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Law for Business

Knowhow - guidance - precedents

22 MAY 2015

Articles of association – more than meets the eye

Articles of association – more than meets the eye
The obligation under the Companies Act 2006 to file articles of association with Companies House is part of the company law regime's efforts to ensure that those who deal with a company have a certain amount of information about its internal arrangements.

In reality, however, a company's articles may tell only part of the story. In many cases, they are supplemented by a shareholder's agreement, which is by nature a private document. In the case of some small companies, too, the shareholders may have a close personal relationship such that a court might be prepared to enforce an informal understanding amongst them as to their conduct of the company's affairs - for example, as to their role in its management - pursuant to its wide discretion to grant relief in connection with an unfair prejudice petition.

What is more, even the articles themselves may not be quite as they appear. Whilst the courts will not rectify them for mistake, they will, on occasion, be prepared to imply terms into them. The law on implied terms is fairly clear, i that the courts will read words into articles only if it is necessary to do so in order to give effect to their meaning, but this is one of those areas in which it can be difficult to apply the law to a particular set of facts. The difficulty lies, of course, in determining what, exactly, articles mean, and the recent decision of the Court of Appeal in Sugarman v CJS Investments [2014] EWCA Civ 1239 provides useful guidance on this question.


The law on implied terms was set out by the Privy Council in Attorney General of Belize v Belize Telecom Ltd [2009] UKPC 10:

'The court has no power to improve upon the instrument which it is called upon to construe, whether it be a contact, a statute or articles of association. It cannot introduce terms to make it fairer or more reasonable. It is concerned only to discover what the instrument means. However, that meaning is not necessarily or always what the authors or parties to the document would have intended. It is the meaning which the instrument would convey to a reasonable person having all the background knowledge which would reasonable be available to the audience to whom the instrument is addressed...'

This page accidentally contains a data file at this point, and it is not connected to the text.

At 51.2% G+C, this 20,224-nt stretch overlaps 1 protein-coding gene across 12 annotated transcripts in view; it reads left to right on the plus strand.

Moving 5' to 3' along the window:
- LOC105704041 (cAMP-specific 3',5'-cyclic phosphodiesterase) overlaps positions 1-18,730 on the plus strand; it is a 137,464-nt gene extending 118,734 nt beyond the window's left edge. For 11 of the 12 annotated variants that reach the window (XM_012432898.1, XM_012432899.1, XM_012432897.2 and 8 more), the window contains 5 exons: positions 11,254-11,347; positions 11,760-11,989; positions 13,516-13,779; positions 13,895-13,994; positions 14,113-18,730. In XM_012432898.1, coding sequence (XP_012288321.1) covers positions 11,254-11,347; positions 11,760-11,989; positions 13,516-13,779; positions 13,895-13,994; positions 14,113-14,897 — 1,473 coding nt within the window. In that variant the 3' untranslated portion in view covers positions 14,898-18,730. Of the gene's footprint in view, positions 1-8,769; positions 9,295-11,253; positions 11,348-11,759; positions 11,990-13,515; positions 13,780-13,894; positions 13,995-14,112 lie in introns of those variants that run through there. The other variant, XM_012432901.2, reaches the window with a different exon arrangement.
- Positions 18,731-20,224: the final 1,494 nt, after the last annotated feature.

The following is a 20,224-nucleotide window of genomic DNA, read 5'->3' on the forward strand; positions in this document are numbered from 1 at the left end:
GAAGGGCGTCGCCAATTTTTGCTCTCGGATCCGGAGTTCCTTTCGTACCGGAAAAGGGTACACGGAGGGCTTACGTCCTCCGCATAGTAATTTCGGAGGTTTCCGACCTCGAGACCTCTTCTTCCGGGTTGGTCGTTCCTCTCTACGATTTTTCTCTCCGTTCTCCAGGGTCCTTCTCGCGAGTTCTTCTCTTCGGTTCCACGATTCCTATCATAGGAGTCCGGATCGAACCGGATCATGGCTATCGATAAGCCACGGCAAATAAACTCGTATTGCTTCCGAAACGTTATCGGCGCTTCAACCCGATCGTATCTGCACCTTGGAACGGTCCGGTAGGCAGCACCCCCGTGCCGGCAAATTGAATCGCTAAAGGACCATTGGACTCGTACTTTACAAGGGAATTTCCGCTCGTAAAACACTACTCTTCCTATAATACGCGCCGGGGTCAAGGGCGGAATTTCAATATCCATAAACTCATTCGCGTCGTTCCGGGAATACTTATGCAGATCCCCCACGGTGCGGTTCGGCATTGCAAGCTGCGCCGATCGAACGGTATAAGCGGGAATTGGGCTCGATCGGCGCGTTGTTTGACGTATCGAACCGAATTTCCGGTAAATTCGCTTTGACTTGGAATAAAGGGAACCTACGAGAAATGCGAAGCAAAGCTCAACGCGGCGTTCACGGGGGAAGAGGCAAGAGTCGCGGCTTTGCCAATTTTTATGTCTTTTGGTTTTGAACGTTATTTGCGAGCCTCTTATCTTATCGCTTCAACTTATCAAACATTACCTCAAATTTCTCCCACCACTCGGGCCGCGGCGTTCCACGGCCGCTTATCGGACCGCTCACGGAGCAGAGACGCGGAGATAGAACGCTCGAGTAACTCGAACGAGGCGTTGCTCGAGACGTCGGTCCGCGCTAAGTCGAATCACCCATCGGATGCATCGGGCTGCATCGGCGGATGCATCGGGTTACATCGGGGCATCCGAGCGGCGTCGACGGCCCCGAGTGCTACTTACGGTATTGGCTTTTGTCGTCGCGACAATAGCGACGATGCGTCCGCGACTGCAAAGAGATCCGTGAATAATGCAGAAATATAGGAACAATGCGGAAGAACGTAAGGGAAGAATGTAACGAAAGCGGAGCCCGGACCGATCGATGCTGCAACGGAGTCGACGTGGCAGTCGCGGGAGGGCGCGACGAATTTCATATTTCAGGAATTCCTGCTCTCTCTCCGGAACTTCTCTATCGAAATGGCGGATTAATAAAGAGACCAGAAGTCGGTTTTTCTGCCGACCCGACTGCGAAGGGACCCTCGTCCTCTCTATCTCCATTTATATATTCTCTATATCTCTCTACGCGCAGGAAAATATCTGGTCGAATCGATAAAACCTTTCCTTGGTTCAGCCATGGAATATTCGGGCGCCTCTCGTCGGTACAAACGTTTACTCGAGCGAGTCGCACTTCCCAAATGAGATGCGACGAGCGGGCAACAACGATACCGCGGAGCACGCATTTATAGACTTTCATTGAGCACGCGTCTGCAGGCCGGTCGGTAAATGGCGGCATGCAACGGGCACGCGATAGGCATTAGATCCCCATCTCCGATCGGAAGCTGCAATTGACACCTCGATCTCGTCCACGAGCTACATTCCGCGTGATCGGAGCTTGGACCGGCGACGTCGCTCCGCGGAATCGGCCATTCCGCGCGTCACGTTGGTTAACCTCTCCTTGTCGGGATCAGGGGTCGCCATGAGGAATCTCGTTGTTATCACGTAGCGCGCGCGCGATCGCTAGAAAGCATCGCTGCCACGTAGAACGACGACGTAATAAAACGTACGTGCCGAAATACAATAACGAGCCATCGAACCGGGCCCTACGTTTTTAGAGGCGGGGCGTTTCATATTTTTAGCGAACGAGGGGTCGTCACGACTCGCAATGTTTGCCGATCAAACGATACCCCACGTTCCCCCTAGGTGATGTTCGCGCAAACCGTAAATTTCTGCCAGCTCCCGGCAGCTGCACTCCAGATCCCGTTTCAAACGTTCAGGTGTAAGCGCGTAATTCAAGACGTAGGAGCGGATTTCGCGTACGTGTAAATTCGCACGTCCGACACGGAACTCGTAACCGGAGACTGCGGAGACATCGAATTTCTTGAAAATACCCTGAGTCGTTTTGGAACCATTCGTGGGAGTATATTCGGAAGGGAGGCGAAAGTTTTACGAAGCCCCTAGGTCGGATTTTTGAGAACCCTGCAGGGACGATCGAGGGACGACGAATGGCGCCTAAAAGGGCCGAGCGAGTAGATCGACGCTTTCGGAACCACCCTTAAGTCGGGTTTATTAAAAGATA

'... in every case in which it is said that some provision ought to be implied in an instrument, the question for the court is whether such a provision would spell out in express words what the instrument, read against the relevant background, would reasonably be understood to mean.'

As to how the law has been applied in practice, it is fair to say that although the courts have an instinctive reluctance to interfere with the plain wording of a company's articles, they have nevertheless shown themselves to be willing to read words into them in appropriate cases.

  • The underlying strictness of the courts' approach can be seen in Bratton Seymour Service Co Ltd v Oxborough [1992] BCC 471, in which the question for the Court of Appeal was whether to imply into a property management company's articles a term requiring shareholders to contribute towards the cost of maintaining the property's amenity areas. Although the articles contained no indication that shareholders were required to make any such contribution, the company argued that it was necessary to imply the term in order to give the articles 'business efficacy' in the light of its promoter's plans for the management of the property. The judges unanimously refused this argument, on the ground that it was not appropriate to imply a term into a set of articles on the basis of extrinsic circumstances. As Steyn LJ put it:
'It is possible to imply a term purely from the language of the document itself: a purely constructional implication is not precluded. But it is quite another matter to seek to imply a term into articles of association from extrinsic circumstances.

Here, the company puts forward an implication to be derived not from the language of the articles of association but purely from extrinsic circumstances. That, in my judgment, is a type of implication which, as a matter of law, can never succeed in the case of articles of association.'